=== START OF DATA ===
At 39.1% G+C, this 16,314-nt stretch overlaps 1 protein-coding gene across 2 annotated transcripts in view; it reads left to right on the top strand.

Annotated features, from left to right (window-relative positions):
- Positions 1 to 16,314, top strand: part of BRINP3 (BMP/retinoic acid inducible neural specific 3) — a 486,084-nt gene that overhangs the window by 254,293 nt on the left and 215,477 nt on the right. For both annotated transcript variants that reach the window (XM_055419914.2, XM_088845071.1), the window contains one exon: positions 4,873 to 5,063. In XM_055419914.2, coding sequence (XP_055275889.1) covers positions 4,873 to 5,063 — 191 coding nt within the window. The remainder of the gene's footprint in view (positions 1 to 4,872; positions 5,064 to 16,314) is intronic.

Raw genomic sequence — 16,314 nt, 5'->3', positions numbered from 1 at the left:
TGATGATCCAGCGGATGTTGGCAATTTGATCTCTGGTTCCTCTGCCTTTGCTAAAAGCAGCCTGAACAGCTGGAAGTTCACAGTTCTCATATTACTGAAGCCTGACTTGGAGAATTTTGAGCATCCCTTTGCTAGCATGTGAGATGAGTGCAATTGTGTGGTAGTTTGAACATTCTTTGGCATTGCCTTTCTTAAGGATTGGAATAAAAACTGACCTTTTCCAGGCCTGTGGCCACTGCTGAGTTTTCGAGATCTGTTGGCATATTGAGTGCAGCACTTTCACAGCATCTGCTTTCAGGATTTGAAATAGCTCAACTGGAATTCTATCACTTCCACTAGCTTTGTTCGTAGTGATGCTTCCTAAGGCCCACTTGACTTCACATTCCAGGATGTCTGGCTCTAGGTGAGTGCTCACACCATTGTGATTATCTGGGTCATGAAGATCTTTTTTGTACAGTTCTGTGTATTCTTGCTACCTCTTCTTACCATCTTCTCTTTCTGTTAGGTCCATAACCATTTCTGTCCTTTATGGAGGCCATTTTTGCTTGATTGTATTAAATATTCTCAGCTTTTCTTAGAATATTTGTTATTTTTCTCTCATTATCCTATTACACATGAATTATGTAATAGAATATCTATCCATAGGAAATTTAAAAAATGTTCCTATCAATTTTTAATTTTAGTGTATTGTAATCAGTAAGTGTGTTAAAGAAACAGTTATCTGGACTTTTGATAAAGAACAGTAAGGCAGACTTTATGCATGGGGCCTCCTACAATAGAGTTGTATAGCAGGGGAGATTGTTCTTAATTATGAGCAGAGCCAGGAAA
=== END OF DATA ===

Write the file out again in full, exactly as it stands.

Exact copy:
At 39.1% G+C, this 16,314-nt stretch overlaps 1 protein-coding gene across 2 annotated transcripts in view; it reads left to right on the top strand.

Annotated features, from left to right (window-relative positions):
- Positions 1 to 16,314, top strand: part of BRINP3 (BMP/retinoic acid inducible neural specific 3) — a 486,084-nt gene that overhangs the window by 254,293 nt on the left and 215,477 nt on the right. For both annotated transcript variants that reach the window (XM_055419914.2, XM_088845071.1), the window contains one exon: positions 4,873 to 5,063. In XM_055419914.2, coding sequence (XP_055275889.1) covers positions 4,873 to 5,063 — 191 coding nt within the window. The remainder of the gene's footprint in view (positions 1 to 4,872; positions 5,064 to 16,314) is intronic.

Raw genomic sequence — 16,314 nt, 5'->3', positions numbered from 1 at the left:
TGATGATCCAGCGGATGTTGGCAATTTGATCTCTGGTTCCTCTGCCTTTGCTAAAAGCAGCCTGAACAGCTGGAAGTTCACAGTTCTCATATTACTGAAGCCTGACTTGGAGAATTTTGAGCATCCCTTTGCTAGCATGTGAGATGAGTGCAATTGTGTGGTAGTTTGAACATTCTTTGGCATTGCCTTTCTTAAGGATTGGAATAAAAACTGACCTTTTCCAGGCCTGTGGCCACTGCTGAGTTTTCGAGATCTGTTGGCATATTGAGTGCAGCACTTTCACAGCATCTGCTTTCAGGATTTGAAATAGCTCAACTGGAATTCTATCACTTCCACTAGCTTTGTTCGTAGTGATGCTTCCTAAGGCCCACTTGACTTCACATTCCAGGATGTCTGGCTCTAGGTGAGTGCTCACACCATTGTGATTATCTGGGTCATGAAGATCTTTTTTGTACAGTTCTGTGTATTCTTGCTACCTCTTCTTACCATCTTCTCTTTCTGTTAGGTCCATAACCATTTCTGTCCTTTATGGAGGCCATTTTTGCTTGATTGTATTAAATATTCTCAGCTTTTCTTAGAATATTTGTTATTTTTCTCTCATTATCCTATTACACATGAATTATGTAATAGAATATCTATCCATAGGAAATTTAAAAAATGTTCCTATCAATTTTTAATTTTAGTGTATTGTAATCAGTAAGTGTGTTAAAGAAACAGTTATCTGGACTTTTGATAAAGAACAGTAAGGCAGACTTTATGCATGGGGCCTCCTACAATAGAGTTGTATAGCAGGGGAGATTGTTCTTAATTATGAGCAGAGCCAGGAAA